The majority of Tory activists at the International Convention Centre appeared sympathetic to Mr Johnson over the disclosure of details of his private life in the newspapers, although his critics suggested it showed that his campaign for the party leadership could yet implode.
Aman Bhogal from Bexley said: “People up and down the country will be thinking he’s a man much like us. It’s just human.” Mark Pratt from Walsall said: “Show me a person who hasn’t had an argument with their wife. It just shows he’s a human being, not a robot.”
But one senior backer of Mr Hunt said of Mr Johnson: “You give him 24 hours and he self-destructs. He just can’t help himself.” One Young Conservative who refused to be named said: “If you want to be leader of our country you have to have a private life which legally and socially acceptable.”
Meanwhile Mr Hunt, the self-proclaimed “underdog” in the contest, appeared on stage without a jacket and shirtsleeves rolled up, telling party activists that the Conservatives were in “a very serious situation”.
Mr Hunt said he would not hold an election before Brexit was delivered. “That would kill us,” he said. But he faced tough questions about whether — as a Remain voter — he felt strongly enough about Brexit to deliver it.
The foreign secretary promised his government would improve social care provision, invest in education and deliver “social justice”.
Scotland Yard confirmed that police attended the home shared by Mr Johnson and Ms Symonds, a former Tory staffer and environment campaigner, after reports by a neighbour of shouting and banging.
A spokesperson for Mr Johnson declined to comment on the matter. According to The Guardian, the former foreign secretary and clear favourite in the leadership contest was heard arguing with his partner Carrie Symonds, who reportedly told him to “get off me” and “get out of my flat”.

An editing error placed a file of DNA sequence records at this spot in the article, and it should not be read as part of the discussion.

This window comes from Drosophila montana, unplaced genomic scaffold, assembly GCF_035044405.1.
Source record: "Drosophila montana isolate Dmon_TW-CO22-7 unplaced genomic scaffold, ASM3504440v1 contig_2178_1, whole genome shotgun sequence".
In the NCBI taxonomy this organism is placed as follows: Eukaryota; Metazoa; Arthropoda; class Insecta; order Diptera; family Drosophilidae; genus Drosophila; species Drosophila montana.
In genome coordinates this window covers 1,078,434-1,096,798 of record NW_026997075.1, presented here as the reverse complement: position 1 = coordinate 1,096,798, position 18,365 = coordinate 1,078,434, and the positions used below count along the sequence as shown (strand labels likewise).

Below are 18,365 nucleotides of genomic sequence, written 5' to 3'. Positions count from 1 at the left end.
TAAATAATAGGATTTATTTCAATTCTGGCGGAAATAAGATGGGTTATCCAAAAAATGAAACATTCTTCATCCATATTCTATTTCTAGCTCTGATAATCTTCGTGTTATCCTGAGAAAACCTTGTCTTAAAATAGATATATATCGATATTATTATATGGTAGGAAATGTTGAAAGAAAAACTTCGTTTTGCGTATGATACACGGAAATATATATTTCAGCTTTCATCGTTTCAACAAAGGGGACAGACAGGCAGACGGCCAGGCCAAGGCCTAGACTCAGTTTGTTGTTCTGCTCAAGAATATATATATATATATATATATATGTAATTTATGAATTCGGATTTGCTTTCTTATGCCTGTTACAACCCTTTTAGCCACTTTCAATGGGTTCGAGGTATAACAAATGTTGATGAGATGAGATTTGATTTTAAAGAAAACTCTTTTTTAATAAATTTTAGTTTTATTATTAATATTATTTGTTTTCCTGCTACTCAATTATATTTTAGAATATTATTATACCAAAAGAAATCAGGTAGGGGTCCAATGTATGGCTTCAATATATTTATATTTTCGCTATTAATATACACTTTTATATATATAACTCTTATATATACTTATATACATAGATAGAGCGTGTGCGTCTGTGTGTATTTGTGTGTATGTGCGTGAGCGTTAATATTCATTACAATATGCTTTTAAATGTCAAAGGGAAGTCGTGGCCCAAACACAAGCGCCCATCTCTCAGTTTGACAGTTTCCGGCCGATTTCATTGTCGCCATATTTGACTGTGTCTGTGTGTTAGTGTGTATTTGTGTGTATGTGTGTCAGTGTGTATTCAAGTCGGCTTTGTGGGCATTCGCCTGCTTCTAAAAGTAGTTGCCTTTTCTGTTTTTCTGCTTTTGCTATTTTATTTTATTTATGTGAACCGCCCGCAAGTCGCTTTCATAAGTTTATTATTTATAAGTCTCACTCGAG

Ms Symonds was also allegedly reported to be angry at Mr Johnson for spilling red wine on a sofa. “You just don’t care for anything because you’re spoilt. You have no care for money or anything,” she said, according to the Guardian report.
Mr Johnson was reported to have told her in response to “get off my f***ing laptop”.
A neighbour of Ms Symonds was reported to have made an audio recording of the fracas, which has been reportedly heard by the Guardian. The individual was said to have called the police after failing to receive an answer to knocking on the door of the residence.
The Metropolitan Police said: “The caller was concerned for the welfare of a female neighbour. Police attended and spoke to all occupants of the address, who were all safe and well.
“There were no offences or concerns apparent to the officers and there was no cause for police action.”
Ben Wallace, the security minister and a close ally of Mr Johnson, has offered the only public response to the story. In a now-deleted post on Twitter about the Guardian report, he described it as a “non story” and “couple have row”.